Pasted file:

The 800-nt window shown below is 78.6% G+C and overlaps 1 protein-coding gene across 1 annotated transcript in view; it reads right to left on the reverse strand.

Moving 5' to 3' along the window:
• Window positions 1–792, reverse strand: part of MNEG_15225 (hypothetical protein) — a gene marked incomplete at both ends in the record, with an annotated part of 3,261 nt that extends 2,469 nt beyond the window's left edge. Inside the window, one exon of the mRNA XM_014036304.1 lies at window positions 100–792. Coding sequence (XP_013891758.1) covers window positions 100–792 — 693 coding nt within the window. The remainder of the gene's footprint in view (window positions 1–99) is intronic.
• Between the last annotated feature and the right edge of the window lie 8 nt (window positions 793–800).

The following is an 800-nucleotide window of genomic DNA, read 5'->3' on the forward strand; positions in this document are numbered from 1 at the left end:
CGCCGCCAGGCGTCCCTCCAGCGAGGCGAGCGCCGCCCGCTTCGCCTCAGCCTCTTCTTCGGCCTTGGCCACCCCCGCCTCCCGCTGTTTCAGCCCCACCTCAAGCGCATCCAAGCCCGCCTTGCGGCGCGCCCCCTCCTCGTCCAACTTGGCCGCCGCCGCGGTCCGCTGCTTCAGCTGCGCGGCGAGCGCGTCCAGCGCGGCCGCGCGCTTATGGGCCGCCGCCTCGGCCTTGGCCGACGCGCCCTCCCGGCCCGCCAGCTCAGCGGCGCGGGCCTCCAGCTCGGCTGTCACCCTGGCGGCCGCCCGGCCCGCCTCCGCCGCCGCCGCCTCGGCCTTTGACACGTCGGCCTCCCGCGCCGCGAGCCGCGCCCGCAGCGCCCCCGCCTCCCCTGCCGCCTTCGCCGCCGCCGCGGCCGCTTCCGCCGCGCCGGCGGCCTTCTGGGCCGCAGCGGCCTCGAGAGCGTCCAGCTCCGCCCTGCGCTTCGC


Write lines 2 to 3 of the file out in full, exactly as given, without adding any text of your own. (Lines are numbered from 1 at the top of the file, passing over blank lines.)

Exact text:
Moving 5' to 3' along the window:
• Window positions 1–792, reverse strand: part of MNEG_15225 (hypothetical protein) — a gene marked incomplete at both ends in the record, with an annotated part of 3,261 nt that extends 2,469 nt beyond the window's left edge. Inside the window, one exon of the mRNA XM_014036304.1 lies at window positions 100–792. Coding sequence (XP_013891758.1) covers window positions 100–792 — 693 coding nt within the window. The remainder of the gene's footprint in view (window positions 1–99) is intronic.